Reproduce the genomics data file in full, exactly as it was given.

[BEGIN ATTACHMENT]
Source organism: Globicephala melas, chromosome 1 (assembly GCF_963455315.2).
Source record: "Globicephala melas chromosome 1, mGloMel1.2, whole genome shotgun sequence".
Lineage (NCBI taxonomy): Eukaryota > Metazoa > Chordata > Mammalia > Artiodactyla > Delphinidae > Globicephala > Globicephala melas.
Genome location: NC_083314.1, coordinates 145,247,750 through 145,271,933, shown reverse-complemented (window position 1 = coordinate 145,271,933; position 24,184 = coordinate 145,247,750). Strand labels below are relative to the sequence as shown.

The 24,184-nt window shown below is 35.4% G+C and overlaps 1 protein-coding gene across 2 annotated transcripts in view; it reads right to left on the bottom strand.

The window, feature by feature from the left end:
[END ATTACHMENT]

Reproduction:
Source organism: Globicephala melas, chromosome 1 (assembly GCF_963455315.2).
Source record: "Globicephala melas chromosome 1, mGloMel1.2, whole genome shotgun sequence".
Lineage (NCBI taxonomy): Eukaryota > Metazoa > Chordata > Mammalia > Artiodactyla > Delphinidae > Globicephala > Globicephala melas.
Genome location: NC_083314.1, coordinates 145,247,750 through 145,271,933, shown reverse-complemented (window position 1 = coordinate 145,271,933; position 24,184 = coordinate 145,247,750). Strand labels below are relative to the sequence as shown.

The 24,184-nt window shown below is 35.4% G+C and overlaps 1 protein-coding gene across 2 annotated transcripts in view; it reads right to left on the bottom strand.

The window, feature by feature from the left end: